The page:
Well, as camp sites go...
Well, as camp sites go…

Bright and early the next morning (after that vital last shower) we shipped out, fortunately driving up, up, up the hill, knocking off the first few hundred metres.  About half way through the drive, we stopped for a Kili photo opportunity – when suddenly the hill lost her shroud of cloud, the sun shone – and a couple of our intrepid little group had a few tears….  Do you have any idea just how big that damn bladdy hill is????  When you drive into the park, pass through the famous peaked gate house, see all of the porters queueing up to have bags weighed, packed into waterproof sacks and divided out, hear the shouting, smell the dust, have an eye on the hill, feel the electricity and nervous crackle, it suddenly gets very real.  The seasoned guides sit quietly and wait, pass times with their kaka’s (brothers, many not seen since the last trip) while some of the porters look like they should still be in school uniform, and have the same nervous giggle and bouncy, twitchy vibe that the tourists have, big grins, carrying their just – inherited – too – big jackets and not really knowing what they had let themselves in for.  (We had three main guides, Julio, Rama and Ernest – Julio had been up so often he couldn’t count, 3 / 4 times a month for about 15 years, Rama told us this was his 141st summit and Ernest I’m sure had probably done the same.  And then, our three assistant guides, would have done it dozens of times too).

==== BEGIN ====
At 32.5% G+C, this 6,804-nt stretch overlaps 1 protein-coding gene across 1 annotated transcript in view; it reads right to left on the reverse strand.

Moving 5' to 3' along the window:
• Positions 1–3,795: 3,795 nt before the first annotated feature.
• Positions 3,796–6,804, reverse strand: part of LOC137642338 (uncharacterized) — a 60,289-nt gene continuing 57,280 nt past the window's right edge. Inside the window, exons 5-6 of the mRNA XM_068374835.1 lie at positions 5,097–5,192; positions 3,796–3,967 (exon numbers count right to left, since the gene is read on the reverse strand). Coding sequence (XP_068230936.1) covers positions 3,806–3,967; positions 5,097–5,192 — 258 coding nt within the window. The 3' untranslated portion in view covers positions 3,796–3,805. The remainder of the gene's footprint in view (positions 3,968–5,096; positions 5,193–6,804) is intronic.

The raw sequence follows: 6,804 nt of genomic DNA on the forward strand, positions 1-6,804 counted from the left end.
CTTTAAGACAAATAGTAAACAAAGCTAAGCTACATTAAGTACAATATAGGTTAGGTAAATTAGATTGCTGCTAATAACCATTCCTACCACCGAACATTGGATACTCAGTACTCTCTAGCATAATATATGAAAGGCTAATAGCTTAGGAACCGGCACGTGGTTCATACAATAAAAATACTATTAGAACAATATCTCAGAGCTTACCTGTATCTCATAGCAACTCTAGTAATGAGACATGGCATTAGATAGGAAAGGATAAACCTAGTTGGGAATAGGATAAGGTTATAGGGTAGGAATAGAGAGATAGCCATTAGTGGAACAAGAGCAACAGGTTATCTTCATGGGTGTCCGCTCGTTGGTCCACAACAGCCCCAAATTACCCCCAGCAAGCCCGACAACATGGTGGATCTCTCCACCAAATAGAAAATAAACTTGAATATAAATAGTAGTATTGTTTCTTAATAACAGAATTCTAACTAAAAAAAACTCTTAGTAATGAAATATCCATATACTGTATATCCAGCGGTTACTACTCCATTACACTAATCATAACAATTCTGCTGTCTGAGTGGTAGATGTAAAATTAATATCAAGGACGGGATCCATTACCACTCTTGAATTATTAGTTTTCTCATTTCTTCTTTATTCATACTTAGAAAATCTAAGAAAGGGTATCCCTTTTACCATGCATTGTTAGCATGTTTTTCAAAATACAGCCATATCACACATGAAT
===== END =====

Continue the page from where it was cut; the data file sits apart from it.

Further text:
The rafiki setting off with their packs.
The rafiki setting off with their packs.

(OK, at this point, since the airline don’t have an actual meal for me (the veggie order worked for my next flight – hopefully – but not his one) they brought me an extra, double whiskey instead – please forgive me if I start to slur…..  *Hic* Maybe I should leave Fred in charge for a while….)